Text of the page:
“It should be stable now in any storm. We’ve tested the smaller one and it can take quite a bit and it can give as well.”

She motioned with the pole she used. “Once we figure out how to connect to it safely, we will be able to draw power from it.”

Once it reached the ground, it hadn’t needed the boost from the solar panels at all. It could now collect its own from the sun. She hadn’t thought of this when she had proposed growing it, but it was a pleasant side-effect of creating the organic biosphere.

They were already seeing benefits. The plants they usually grew inside in hydroponics tubes could now be grown outside. Also, it was much cooler than it used to be, despite the heat outside. It was muggy, but nothing they couldn’t get used to. The surface of the membrane collected water, and grass of all things was growing at the base of the membrane but only on the inside. Outside the grass struggled to grow and was almost instantly killed by the harsh heat and sunlight.

She looked up when Dave called out to them. Mr. Harold’s son asked, “Do you like him?”

She stared at the boy wondering why he had asked such a personal question, but he turned shy and shook his head. He excused himself and left before she could answer.

Dave approached. “A bit shy, isn’t he?”

She just nodded her head. Going over her answer in her head.


Freedom: November, 2054


The patter of rain on the roof woke Professor Green. She lay awake for a while and tried to identify the sound. When she realised what it was, she scrambled out of bed and woke Dave as she did. She careened out of her small room off the side of the lab and then outside. Completely soaked through she laughed as she twirled in the rain.

Dave stood at the door and yelled, “Get inside Professor, or you’re going to catch your death from cold.”

She ignored him and laughed hysterically. He came out and grabbed her and headed her towards the doorway.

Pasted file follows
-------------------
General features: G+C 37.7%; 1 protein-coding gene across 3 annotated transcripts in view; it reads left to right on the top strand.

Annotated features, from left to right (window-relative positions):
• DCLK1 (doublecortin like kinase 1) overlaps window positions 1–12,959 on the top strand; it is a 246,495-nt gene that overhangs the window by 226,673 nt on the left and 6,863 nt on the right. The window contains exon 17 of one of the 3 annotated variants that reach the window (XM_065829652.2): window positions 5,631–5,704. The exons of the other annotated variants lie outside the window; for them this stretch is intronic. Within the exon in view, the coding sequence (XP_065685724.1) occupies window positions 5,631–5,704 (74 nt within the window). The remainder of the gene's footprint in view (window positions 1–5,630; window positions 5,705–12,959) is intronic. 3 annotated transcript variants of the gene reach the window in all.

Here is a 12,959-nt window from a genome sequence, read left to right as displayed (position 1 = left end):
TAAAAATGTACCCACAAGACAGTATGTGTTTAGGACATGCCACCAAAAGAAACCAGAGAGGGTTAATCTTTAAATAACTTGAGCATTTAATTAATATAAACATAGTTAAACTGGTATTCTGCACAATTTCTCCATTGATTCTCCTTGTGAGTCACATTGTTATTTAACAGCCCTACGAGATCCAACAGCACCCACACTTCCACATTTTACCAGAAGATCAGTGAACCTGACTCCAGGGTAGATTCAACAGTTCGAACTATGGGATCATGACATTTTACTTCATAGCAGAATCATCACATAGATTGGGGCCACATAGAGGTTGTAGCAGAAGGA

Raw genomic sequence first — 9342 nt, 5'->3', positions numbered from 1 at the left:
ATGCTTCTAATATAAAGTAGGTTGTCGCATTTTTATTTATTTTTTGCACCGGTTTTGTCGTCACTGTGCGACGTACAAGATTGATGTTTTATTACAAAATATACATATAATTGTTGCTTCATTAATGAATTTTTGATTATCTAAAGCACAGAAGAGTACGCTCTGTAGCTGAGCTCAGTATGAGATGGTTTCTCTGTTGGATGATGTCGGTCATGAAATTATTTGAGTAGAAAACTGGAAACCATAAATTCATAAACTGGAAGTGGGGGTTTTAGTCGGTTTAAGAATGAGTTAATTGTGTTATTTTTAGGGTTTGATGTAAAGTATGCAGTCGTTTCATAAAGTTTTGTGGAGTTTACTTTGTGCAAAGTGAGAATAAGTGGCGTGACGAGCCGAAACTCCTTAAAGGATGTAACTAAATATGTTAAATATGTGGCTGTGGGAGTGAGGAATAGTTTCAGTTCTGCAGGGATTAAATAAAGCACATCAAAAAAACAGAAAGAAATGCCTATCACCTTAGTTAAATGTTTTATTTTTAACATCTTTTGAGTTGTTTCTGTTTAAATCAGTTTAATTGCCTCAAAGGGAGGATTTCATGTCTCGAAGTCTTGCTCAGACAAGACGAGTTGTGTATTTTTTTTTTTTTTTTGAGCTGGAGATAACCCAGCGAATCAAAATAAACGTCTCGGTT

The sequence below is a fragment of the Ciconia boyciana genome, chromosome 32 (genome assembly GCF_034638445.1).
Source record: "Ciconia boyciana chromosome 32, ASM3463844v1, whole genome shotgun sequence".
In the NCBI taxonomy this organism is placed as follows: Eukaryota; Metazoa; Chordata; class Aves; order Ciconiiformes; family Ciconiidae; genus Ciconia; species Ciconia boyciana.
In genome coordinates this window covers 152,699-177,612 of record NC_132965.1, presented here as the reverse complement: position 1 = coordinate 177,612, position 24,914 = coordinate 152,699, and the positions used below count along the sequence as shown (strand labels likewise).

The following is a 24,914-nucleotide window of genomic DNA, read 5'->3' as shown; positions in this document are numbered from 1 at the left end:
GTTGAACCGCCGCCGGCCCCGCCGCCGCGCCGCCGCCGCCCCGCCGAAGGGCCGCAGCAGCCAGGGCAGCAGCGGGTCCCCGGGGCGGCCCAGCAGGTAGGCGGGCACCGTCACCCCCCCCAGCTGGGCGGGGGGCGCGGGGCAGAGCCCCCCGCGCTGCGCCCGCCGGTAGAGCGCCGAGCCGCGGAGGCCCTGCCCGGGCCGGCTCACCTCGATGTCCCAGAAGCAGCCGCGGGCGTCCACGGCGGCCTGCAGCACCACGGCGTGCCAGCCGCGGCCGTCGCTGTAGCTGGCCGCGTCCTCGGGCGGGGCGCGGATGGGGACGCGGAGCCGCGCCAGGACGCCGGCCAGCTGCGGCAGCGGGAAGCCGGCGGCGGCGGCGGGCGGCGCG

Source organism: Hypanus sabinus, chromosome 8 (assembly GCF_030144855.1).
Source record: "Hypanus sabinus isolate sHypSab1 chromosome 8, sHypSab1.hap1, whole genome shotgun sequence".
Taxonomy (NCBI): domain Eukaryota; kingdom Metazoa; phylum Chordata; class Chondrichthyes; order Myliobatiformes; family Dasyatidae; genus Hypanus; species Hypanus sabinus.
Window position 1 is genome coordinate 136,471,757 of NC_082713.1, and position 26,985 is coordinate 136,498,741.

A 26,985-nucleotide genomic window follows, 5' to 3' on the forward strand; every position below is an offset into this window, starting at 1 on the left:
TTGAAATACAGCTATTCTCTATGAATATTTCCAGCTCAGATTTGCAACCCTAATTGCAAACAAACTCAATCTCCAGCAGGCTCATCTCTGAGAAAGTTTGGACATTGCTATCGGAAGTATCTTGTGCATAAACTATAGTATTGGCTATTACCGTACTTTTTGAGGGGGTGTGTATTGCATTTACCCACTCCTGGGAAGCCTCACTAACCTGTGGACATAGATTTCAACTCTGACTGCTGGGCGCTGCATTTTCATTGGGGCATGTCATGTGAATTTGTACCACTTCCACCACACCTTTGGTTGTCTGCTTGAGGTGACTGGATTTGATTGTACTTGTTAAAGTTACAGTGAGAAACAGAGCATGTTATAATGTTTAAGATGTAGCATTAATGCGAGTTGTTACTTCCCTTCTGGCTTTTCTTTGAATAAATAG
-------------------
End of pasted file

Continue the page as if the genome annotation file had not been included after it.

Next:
She caught him and spun him around. “It's raining Dave. Rain!”

He frowned, then looked up. He went still and she went out of his still grip and danced through the rain. She sang the few lines from ‘Singing in the rain’ as she jumped in small puddles. There were tears on her face that disappeared in the rain. Dave yelled over the sound of the rain.

“How is this possible? We are inside that dome of yours.”

She nodded vigorously. “I knew it was possible, I just didn’t think it would happen this quickly.” She spun around. “We are a complete environment. We don’t have to worry about the weather outside, at all.”

She went up to him. Water plastered her hair against her head and she had to blink rapidly to dislodge droplets from her eyelashes. “This is going to save us all, Dave. No one will have to die because of the weather ever again.”

His eyes sparked and he pulled her in for an embrace, “You are a genius, Professor. A genius.”


Freedom: December, 2054


Professor Green reached up to hook the line of lights up. She jumped when Dave came behind her and put his steadying hands on her waist. She looked down at him with a smile. She finished and he picked her up and put her down on the ground. He gazed up at the string of lights she had just finished putting up. There was a bit of green foliage as well next to it and he asked, “Is that mistletoe?”

She shook her head and looked up to where he looked. “Holly I think, close enough to make no never mind.”

Waving to the decorations she and the others had put up in the large communal room. “What do you think? Does it feel like Christmas?”

He kissed her lightly and said, “Close enough.” She smiled and he put his arms around her. “This is as close to Christmas as it has been in a long time. There is even snow outside.”

She blinked in astonishment. “Really?”

Pulling from his arms, she grabbed her coat before she went outside. It was cold, but nothing like the previous cold seasons. This one had also started much later in the year and was almost in sync with old traditional seasons. Dave was right. There was a light dusting of snow falling. She could make out the blizzard outside the membrane, but inside it was just soft eddies falling gently.

Reaching out her arms, she watched as snowflakes landed on her clothes and when they hit her hands; they melted instantly. Like when she was a child. She opened her mouth and tried to catch a snowflake.